Life is to be lived and I’ve always had this restless, risk-taking edge. I’m successful because I made daring moves under apparently hopeless circumstances, doing things that made little sense in terms of conventional wisdom at the time, but they made an inarticulate kind of sense to me as long as I trusted my instinct. And I’ve had a good time along the way, which is why I don’t have a bucket list.


Life also has its spices, like on the following list. It’s not the kinds of experiences you’d see on a typical list of things to do before one dies, as they are rather low-key and foolish in some cases. They also give life its flavor if experienced as a byproduct of more consequential endeavors:


Things on that list I haven’t done:

  • Broken a bone. Knock on wood.
  • Drugs.
  • Tattoo.
  • Ridden a horse.
  • Gone on a cruise. Hell no never.

Of the things on that list that I did, “No. 1. Skipped school” in high school is the best. My friends and I always hooked school with Ferris Buelleresque panache, never out of mere laziness. There are geographic landmarks where the ghosts of our carefree days had left a mobile palimpsest. You can hear them if you listen closely.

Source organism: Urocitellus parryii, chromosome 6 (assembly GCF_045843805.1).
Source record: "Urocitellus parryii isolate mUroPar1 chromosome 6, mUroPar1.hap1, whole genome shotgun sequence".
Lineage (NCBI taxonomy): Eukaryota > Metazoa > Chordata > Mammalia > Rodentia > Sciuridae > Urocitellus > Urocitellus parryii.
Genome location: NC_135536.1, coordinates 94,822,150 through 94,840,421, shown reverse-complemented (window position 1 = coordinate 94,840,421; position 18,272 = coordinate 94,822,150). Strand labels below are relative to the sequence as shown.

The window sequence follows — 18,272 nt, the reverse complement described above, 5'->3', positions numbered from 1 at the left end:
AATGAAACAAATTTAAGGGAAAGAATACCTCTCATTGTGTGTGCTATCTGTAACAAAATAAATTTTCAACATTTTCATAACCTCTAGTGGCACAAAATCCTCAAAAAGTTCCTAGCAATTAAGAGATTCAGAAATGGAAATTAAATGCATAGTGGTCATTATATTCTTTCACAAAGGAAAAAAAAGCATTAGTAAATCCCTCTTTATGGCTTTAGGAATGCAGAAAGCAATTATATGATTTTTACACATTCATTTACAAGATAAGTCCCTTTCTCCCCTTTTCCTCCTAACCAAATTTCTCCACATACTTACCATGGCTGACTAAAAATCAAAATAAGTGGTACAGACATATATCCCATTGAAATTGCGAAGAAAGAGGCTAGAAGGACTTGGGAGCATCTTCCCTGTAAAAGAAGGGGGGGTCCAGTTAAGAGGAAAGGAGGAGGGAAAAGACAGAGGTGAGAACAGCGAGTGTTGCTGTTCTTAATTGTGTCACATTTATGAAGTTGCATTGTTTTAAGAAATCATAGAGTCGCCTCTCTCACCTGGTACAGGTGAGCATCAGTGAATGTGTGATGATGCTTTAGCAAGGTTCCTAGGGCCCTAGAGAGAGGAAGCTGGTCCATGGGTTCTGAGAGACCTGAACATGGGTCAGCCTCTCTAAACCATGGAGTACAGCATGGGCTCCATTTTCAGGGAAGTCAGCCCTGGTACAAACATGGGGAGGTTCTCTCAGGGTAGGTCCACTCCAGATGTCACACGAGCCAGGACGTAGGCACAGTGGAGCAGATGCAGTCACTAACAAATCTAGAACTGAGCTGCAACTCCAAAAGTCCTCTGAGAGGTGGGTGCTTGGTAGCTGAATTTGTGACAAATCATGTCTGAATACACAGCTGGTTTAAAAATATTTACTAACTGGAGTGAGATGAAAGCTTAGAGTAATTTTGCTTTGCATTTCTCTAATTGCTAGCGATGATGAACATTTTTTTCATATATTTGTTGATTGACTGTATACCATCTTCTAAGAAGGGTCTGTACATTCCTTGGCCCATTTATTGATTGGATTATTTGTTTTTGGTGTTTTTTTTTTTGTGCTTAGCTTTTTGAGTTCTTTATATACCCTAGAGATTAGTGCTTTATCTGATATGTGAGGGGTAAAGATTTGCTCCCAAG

Sentimental Pop Songs

This is about songs I heard on the radio in the 1970s, as well as samesuch from the Eighties I discovered on YouTube in recent years. Viewers on YouTube share my enthusiasm for those kinds of songs, from that time and place. Representative comments that I’m translating into English:

“Anyone listening in 2020?”

“Everything today stinks in comparison. The five-minute celebrities, the actors with no acting school, the silicone tits, all the rest of that television trash.”

“One has to grow up to get this tune. I’ve heard that song all my life but it’s only now, at forty, that I consider it a gem. That’s because you have to have experienced life to understand it.”

“my god, i am 30 years younger”

“The majority of the songs that were recorded back during the People’s Republic have one thing in common. They are perfectly crafted. The arrangement is excellent, no instrument is too much or too little, and so they are (also because of their lovely melodies and performance) truly pleasant to the ear. They connect with the listener. In layman’s language, they are beautiful.”

“I’m almost 60, as a kid I was a fan of the Beatles. They were quite good. With time though, as many years have passed, I’ve come to know the value of our artists.”

“God I love Poland and the Polish language!”

Four such songs. There are so many more, but I limited myself to just these:

Sidewalk Cafes (Irena Jarocka; orig. Kawiarenki). Vocals like honey in this 1975 ballad. Wistful, mellifluous, the sounds melt into synesthesia bliss. Irena Jarocka, the singer, died of brain cancer in her sixties, about ten years ago. She lived the final decade of her life in the United States, continuing to perform here and in Europe. She sang at the Pulaski Day Parade in New York City twenty years ago. Bummer, I was going to go but didn’t.